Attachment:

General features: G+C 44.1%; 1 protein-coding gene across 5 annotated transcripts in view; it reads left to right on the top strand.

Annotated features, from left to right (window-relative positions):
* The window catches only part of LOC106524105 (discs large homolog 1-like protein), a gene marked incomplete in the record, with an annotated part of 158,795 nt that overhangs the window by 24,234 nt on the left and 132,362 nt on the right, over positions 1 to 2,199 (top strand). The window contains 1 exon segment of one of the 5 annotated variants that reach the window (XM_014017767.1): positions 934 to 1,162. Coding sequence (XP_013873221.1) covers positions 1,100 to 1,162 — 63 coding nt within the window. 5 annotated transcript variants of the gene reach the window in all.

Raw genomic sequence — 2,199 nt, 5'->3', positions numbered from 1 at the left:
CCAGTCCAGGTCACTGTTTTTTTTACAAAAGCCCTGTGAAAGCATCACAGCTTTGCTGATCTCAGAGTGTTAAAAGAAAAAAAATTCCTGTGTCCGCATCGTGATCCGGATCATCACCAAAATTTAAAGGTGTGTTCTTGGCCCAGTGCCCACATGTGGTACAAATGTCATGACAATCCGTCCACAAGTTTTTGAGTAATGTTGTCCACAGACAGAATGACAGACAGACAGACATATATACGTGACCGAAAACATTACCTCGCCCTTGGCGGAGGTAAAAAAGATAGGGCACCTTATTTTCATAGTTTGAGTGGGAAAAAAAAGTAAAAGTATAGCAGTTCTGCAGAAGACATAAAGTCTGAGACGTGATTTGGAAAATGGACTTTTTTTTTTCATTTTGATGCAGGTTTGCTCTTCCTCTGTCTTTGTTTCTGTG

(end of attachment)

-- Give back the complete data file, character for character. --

General features: G+C 44.1%; 1 protein-coding gene across 5 annotated transcripts in view; it reads left to right on the top strand.

Annotated features, from left to right (window-relative positions):
* The window catches only part of LOC106524105 (discs large homolog 1-like protein), a gene marked incomplete in the record, with an annotated part of 158,795 nt that overhangs the window by 24,234 nt on the left and 132,362 nt on the right, over positions 1 to 2,199 (top strand). The window contains 1 exon segment of one of the 5 annotated variants that reach the window (XM_014017767.1): positions 934 to 1,162. Coding sequence (XP_013873221.1) covers positions 1,100 to 1,162 — 63 coding nt within the window. 5 annotated transcript variants of the gene reach the window in all.

Raw genomic sequence — 2,199 nt, 5'->3', positions numbered from 1 at the left:
CCAGTCCAGGTCACTGTTTTTTTTACAAAAGCCCTGTGAAAGCATCACAGCTTTGCTGATCTCAGAGTGTTAAAAGAAAAAAAATTCCTGTGTCCGCATCGTGATCCGGATCATCACCAAAATTTAAAGGTGTGTTCTTGGCCCAGTGCCCACATGTGGTACAAATGTCATGACAATCCGTCCACAAGTTTTTGAGTAATGTTGTCCACAGACAGAATGACAGACAGACAGACATATATACGTGACCGAAAACATTACCTCGCCCTTGGCGGAGGTAAAAAAGATAGGGCACCTTATTTTCATAGTTTGAGTGGGAAAAAAAAGTAAAAGTATAGCAGTTCTGCAGAAGACATAAAGTCTGAGACGTGATTTGGAAAATGGACTTTTTTTTTTCATTTTGATGCAGGTTTGCTCTTCCTCTGTCTTTGTTTCTGTG